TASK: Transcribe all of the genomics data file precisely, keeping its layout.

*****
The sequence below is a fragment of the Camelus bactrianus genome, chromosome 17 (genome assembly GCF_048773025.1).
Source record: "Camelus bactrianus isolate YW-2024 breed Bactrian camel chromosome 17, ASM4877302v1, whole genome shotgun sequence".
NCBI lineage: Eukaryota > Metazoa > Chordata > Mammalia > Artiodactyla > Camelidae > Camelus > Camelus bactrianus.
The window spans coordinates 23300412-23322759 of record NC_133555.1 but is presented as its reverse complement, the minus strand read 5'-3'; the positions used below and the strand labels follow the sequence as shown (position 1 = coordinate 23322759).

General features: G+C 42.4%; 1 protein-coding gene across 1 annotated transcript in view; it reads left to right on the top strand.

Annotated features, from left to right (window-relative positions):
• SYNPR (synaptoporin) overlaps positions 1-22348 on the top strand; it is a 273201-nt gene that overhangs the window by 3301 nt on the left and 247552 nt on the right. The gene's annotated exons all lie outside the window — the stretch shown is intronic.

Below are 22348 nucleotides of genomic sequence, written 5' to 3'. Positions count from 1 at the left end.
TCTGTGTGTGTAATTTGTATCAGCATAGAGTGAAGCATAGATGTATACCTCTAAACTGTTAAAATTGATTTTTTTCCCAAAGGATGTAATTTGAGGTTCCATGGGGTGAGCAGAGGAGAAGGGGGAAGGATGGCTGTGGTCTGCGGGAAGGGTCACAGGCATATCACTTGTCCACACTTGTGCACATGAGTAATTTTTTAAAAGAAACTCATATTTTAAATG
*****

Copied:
The sequence below is a fragment of the Camelus bactrianus genome, chromosome 17 (genome assembly GCF_048773025.1).
Source record: "Camelus bactrianus isolate YW-2024 breed Bactrian camel chromosome 17, ASM4877302v1, whole genome shotgun sequence".
NCBI lineage: Eukaryota > Metazoa > Chordata > Mammalia > Artiodactyla > Camelidae > Camelus > Camelus bactrianus.
The window spans coordinates 23300412-23322759 of record NC_133555.1 but is presented as its reverse complement, the minus strand read 5'-3'; the positions used below and the strand labels follow the sequence as shown (position 1 = coordinate 23322759).

General features: G+C 42.4%; 1 protein-coding gene across 1 annotated transcript in view; it reads left to right on the top strand.

Annotated features, from left to right (window-relative positions):
• SYNPR (synaptoporin) overlaps positions 1-22348 on the top strand; it is a 273201-nt gene that overhangs the window by 3301 nt on the left and 247552 nt on the right. The gene's annotated exons all lie outside the window — the stretch shown is intronic.

Below are 22348 nucleotides of genomic sequence, written 5' to 3'. Positions count from 1 at the left end.
TCTGTGTGTGTAATTTGTATCAGCATAGAGTGAAGCATAGATGTATACCTCTAAACTGTTAAAATTGATTTTTTTCCCAAAGGATGTAATTTGAGGTTCCATGGGGTGAGCAGAGGAGAAGGGGGAAGGATGGCTGTGGTCTGCGGGAAGGGTCACAGGCATATCACTTGTCCACACTTGTGCACATGAGTAATTTTTTAAAAGAAACTCATATTTTAAATG